Moya A, Pereto J, Gil R, Latorre A.. Learning how to live together: genomic insights into prokaryote-animal symbioses. Nat Rev Genet 9: 218-229

Institut Cavanilles de Biodiversitat i Biologia Evolutiva, Universitat de València, Apartado de correos 22085. 46071 València and CIBER de Epidemiología y Salud Pública, Spain.
Nature Reviews Genetics (Impact Factor: 36.98). 04/2008; 9(3):218-29. DOI: 10.1038/nrg2319
Source: PubMed


Our understanding of prokaryote-eukaryote symbioses as a source of evolutionary innovation has been rapidly increased by the advent of genomics, which has made possible the biological study of uncultivable endosymbionts. Genomics is allowing the dissection of the evolutionary process that starts with host invasion then progresses from facultative to obligate symbiosis and ends with replacement by, or coexistence with, new symbionts. Moreover, genomics has provided important clues on the mechanisms driving the genome-reduction process, the functions that are retained by the endosymbionts, the role of the host, and the factors that might determine whether the association will become parasitic or mutualistic.

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    • "Dependency of Westeberhardia on host - provided metabolites With a genome size reduction to 533 kb and a GC content of 23 . 41% , the Westeberhardia genome exhibits features of degenerative genome evolution following the transition to obligate symbiosis ( Moya et al . , 2008 ) . In addition to reduced effective population sizes in host - associated bacteria com - pared with free - living relatives , small effective population size of C . obscurior ( Schrader et al . , 2014 ) and social insects in general ( Romiguier et al . , 2014 ) could lead to even faster genome degeneration . With a coding density of 70"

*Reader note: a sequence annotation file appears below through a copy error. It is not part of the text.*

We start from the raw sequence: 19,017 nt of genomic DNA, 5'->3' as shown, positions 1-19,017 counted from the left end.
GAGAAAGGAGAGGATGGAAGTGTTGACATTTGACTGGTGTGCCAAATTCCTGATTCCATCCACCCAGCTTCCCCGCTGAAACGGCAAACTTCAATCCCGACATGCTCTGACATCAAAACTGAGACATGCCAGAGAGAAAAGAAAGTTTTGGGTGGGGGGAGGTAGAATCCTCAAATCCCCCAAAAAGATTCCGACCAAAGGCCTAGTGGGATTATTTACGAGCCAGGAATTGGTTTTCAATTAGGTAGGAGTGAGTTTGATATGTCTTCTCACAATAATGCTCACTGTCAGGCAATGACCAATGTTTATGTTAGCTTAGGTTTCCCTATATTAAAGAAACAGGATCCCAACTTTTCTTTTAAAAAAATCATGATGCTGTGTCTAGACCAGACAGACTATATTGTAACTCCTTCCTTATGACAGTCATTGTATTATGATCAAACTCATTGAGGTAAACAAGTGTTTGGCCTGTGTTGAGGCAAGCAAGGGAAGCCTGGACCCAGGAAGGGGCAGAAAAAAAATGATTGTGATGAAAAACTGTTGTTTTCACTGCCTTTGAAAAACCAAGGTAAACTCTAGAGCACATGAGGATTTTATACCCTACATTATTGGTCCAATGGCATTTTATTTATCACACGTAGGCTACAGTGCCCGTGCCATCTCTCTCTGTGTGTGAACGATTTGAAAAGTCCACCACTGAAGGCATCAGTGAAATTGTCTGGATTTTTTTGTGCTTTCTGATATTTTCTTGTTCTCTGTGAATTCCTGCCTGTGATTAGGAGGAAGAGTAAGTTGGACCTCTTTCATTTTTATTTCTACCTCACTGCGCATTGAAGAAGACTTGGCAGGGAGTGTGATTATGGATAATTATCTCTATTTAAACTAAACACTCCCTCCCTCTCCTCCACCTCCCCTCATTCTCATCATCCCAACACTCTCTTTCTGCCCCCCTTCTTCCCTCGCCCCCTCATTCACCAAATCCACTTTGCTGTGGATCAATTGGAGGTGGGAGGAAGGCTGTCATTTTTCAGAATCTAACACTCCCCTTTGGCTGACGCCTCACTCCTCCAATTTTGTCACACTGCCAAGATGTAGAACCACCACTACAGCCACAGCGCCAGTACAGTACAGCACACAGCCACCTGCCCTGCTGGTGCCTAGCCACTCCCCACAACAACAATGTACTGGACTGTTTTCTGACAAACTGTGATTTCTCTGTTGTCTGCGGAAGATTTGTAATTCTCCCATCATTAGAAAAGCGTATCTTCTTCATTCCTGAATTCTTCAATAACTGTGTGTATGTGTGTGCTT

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    • "Endosymbiotic bacteria are harbored within the cells or tissues of many arthropods, including insects (Buchner, 1965; Brown et al., 1995; Frohlich et al., 1999). The symbiotic relationships between insects and endosymbionts drive evolutionary interactions, resulting in broad ranging activities from neutralism to ammensalism (Moran, 2007; Moya et al., 2008). "
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    • "Mutualistic symbioses between bacteria and animals are widespread, occur in almost all animal phyla and play major roles in the development, health and evolution of their hosts (McFall-Ngai, 2002; Walker and Crossman, 2007; Moya et al., 2008; Fraune and Bosch, 2010; McFall-Ngai et al., 2013). In many mutualistic symbioses, the function of the bacterial symbionts is to provide essential nutrients to their hosts (Moran, 2007; Moya et al., 2008). In chemosynthetic symbioses, the bacteria provide all or most of their host's nutrition using inorganic compounds such as sulfide or hydrogen (H 2) as energy sources to fix carbon dioxide (CO2) into biomass (Stewart et al., 2005; DeChaine and Cavanaugh, 2006; Dubilier et al., 2008; Petersen et al., 2011; Kleiner et al., 2012a). "
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